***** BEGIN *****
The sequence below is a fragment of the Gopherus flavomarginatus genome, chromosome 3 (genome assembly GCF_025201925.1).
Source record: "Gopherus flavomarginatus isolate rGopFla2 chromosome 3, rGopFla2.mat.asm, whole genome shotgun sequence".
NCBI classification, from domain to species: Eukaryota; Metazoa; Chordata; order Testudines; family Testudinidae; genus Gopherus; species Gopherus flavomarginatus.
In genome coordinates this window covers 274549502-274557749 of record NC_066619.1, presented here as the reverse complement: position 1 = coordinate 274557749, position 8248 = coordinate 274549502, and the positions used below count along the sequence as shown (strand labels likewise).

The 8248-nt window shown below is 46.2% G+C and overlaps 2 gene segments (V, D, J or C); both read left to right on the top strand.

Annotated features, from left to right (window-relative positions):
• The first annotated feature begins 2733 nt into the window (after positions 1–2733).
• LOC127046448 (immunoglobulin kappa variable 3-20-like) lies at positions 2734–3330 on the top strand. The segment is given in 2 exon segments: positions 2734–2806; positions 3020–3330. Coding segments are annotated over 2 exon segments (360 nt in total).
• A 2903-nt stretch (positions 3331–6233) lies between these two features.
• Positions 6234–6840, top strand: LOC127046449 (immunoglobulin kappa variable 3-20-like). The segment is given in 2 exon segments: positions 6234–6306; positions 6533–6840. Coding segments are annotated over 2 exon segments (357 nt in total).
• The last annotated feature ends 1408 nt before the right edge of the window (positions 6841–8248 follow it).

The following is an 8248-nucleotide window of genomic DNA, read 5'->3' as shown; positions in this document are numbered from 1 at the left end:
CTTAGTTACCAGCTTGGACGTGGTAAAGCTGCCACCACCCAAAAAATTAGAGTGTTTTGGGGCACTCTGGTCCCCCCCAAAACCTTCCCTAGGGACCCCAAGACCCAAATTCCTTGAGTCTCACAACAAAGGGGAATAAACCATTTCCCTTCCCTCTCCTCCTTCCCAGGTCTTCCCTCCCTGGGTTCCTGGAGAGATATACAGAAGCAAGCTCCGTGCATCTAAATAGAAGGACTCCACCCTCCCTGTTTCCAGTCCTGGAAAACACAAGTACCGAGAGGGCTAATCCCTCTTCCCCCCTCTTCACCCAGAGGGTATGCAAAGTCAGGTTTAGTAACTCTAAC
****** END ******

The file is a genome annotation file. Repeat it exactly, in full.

The sequence below is a fragment of the Gopherus flavomarginatus genome, chromosome 3 (genome assembly GCF_025201925.1).
Source record: "Gopherus flavomarginatus isolate rGopFla2 chromosome 3, rGopFla2.mat.asm, whole genome shotgun sequence".
NCBI classification, from domain to species: Eukaryota; Metazoa; Chordata; order Testudines; family Testudinidae; genus Gopherus; species Gopherus flavomarginatus.
In genome coordinates this window covers 274549502-274557749 of record NC_066619.1, presented here as the reverse complement: position 1 = coordinate 274557749, position 8248 = coordinate 274549502, and the positions used below count along the sequence as shown (strand labels likewise).

The 8248-nt window shown below is 46.2% G+C and overlaps 2 gene segments (V, D, J or C); both read left to right on the top strand.

Annotated features, from left to right (window-relative positions):
• The first annotated feature begins 2733 nt into the window (after positions 1–2733).
• LOC127046448 (immunoglobulin kappa variable 3-20-like) lies at positions 2734–3330 on the top strand. The segment is given in 2 exon segments: positions 2734–2806; positions 3020–3330. Coding segments are annotated over 2 exon segments (360 nt in total).
• A 2903-nt stretch (positions 3331–6233) lies between these two features.
• Positions 6234–6840, top strand: LOC127046449 (immunoglobulin kappa variable 3-20-like). The segment is given in 2 exon segments: positions 6234–6306; positions 6533–6840. Coding segments are annotated over 2 exon segments (357 nt in total).
• The last annotated feature ends 1408 nt before the right edge of the window (positions 6841–8248 follow it).

The following is an 8248-nucleotide window of genomic DNA, read 5'->3' as shown; positions in this document are numbered from 1 at the left end:
CTTAGTTACCAGCTTGGACGTGGTAAAGCTGCCACCACCCAAAAAATTAGAGTGTTTTGGGGCACTCTGGTCCCCCCCAAAACCTTCCCTAGGGACCCCAAGACCCAAATTCCTTGAGTCTCACAACAAAGGGGAATAAACCATTTCCCTTCCCTCTCCTCCTTCCCAGGTCTTCCCTCCCTGGGTTCCTGGAGAGATATACAGAAGCAAGCTCCGTGCATCTAAATAGAAGGACTCCACCCTCCCTGTTTCCAGTCCTGGAAAACACAAGTACCGAGAGGGCTAATCCCTCTTCCCCCCTCTTCACCCAGAGGGTATGCAAAGTCAGGTTTAGTAACTCTAAC